The opening stretch of Press Play is full of that braggadocio — like the repeated boast ”I’m richer, bitch!” — and references to the ”Bugs Bunny money” he got when his Bad Boy label moved under the Warner umbrella (and had a comeback this year with hits by Cassie and Danity Kane). The rest of the CD charts the rise, fall, and resurrection of a love affair. ”In the beginning, I talk like this cat who thinks he’s one of the baddest motherf—ers ever to walk the face of the earth,” he says. ”But then, as it happens in real life, that person meets a girl and falls in love, and there comes some pain, and you realize I wasn’t as bad” — read: fantastic — ”as I thought I was.” This mythical woman is explicitly revealed in the last song as his longtime (pre-/post-J. Lo) girlfriend, model Kim Porter, 35, mother of his second child, Christian, 8. There’s even a line about having ”a couple of kids” with her — recorded before learning they were expecting twins. ”The s— you be putting in music, that s— is gonna come true!” he says. ”This [album] is one of the most honest statements for me, because I love being in love.”

A Diddy of All Media, he calls his sold-out 2004 Broadway run in A Raisin in the Sun his biggest challenge; reviews were passable, but he admits that some nights he stunk up the Great White Way. “Live theater, if I would’ve got warned what it was, I don’t know if I would’ve done it. The best thing was that I was so naive. You don’t want to be up there for two and a half hours saying the words when you can feel you’re being bad. But the more nights I felt like I sucked, the better I got, because you don’t want that feeling.” He’ll film the TV-movie remake of Raisin in December, and “to be honest, I’ve gotta go in deeper [than on stage] and have a real transformation, or else I don’t need to do it.”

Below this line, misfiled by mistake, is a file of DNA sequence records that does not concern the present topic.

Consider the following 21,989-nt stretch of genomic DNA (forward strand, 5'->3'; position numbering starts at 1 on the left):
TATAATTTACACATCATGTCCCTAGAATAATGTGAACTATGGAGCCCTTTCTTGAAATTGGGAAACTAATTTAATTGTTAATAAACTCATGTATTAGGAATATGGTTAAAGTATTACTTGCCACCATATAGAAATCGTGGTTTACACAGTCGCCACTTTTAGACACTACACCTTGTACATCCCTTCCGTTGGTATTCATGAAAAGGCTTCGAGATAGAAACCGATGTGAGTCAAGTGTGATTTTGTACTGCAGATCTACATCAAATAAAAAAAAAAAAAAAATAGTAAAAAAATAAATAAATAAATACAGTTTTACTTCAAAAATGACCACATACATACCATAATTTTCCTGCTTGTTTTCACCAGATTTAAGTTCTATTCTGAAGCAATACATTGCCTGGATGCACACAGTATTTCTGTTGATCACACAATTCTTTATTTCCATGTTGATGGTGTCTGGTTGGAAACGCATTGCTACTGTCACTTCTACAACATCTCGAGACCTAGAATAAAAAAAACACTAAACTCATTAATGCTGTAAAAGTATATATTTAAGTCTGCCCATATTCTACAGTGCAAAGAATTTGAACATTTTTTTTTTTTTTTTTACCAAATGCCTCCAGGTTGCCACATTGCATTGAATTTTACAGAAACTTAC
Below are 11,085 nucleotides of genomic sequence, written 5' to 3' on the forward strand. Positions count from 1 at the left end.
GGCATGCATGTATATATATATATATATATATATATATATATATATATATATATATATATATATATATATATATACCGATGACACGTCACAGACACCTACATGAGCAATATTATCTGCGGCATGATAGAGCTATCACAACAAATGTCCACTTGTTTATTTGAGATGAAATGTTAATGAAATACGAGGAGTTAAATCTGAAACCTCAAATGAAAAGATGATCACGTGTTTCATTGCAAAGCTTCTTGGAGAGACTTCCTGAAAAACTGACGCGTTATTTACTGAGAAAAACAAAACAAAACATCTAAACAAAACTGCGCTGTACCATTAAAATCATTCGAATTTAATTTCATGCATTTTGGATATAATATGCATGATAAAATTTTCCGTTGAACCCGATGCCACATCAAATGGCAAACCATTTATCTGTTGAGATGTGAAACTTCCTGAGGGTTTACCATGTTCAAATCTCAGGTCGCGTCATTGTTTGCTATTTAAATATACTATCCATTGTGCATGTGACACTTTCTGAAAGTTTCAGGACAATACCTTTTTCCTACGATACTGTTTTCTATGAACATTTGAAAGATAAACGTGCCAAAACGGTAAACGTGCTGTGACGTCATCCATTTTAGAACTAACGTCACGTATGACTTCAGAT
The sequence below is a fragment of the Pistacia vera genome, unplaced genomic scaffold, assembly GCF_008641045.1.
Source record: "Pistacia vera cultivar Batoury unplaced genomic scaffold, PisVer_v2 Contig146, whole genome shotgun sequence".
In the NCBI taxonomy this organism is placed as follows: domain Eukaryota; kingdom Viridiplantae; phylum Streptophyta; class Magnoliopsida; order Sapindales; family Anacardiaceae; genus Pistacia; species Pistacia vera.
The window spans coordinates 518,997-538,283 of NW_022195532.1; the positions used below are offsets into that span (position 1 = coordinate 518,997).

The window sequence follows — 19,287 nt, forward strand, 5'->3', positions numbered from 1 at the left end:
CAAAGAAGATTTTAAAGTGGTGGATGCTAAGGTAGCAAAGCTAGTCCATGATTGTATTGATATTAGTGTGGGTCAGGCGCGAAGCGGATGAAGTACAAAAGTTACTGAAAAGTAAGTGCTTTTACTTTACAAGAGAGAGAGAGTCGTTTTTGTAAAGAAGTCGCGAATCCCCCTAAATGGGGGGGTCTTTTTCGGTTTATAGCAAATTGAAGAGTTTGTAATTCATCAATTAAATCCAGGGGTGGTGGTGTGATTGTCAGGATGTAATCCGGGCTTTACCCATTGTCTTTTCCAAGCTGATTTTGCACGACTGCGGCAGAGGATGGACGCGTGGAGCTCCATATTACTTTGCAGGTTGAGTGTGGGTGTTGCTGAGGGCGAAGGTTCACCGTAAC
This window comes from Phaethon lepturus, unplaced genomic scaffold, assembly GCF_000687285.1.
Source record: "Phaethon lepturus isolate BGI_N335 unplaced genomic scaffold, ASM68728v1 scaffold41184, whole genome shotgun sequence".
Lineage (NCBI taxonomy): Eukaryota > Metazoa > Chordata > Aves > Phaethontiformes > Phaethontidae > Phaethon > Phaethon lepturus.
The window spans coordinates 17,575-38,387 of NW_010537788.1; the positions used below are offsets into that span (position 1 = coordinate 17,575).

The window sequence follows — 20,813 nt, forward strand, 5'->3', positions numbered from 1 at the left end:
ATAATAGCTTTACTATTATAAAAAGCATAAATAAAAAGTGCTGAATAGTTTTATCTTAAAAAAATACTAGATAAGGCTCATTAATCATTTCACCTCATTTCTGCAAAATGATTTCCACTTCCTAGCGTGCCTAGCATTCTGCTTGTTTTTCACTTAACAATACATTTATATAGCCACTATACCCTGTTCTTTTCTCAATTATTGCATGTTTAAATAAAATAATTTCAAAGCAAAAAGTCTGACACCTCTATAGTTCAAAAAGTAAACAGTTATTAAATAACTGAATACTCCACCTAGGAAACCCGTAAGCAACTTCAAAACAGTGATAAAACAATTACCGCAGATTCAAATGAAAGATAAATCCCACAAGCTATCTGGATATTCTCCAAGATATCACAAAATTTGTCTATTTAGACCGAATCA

Diddy adds: “This is the year for me to let go and leave all the hype of Diddy and the other s— that surrounds me behind. When I’m a recording artist, I can still have that swagger, but with the other things — the acting, fashion — I need to not bring all that with me. It’s almost corny, or something to laugh at, if you don’t take the risk to make that change.”

Diddy’s Must List

The man of many names is a man of many opinions.

”Jack Bauer [Kiefer Sutherland] manages to be the coolest mother-f—er on TV while saving the world at the same time.”

‘The Autobiography of Malcolm X’ 1965
”Everyone should read this book. It’s important because it shows you that no man is one-dimensional.”

Biggie Smalls
”He was my best friend,” Diddy says of the rapper, born Christopher Wallace and killed in 1997. ”Hands down, he’s the best rap artist of all time.”

‘Here, My Dear’ 1978
This Marvin Gaye album is ”romantic, soulful, and puts you in the mood no matter where you are — it’s timeless, just like me.”

‘Scarface’ 1983
”I can relate to the story. Tony [Al Pacino] came from nothing to own the world, and it just goes to show how, if you’re not smart, you could lose it all.”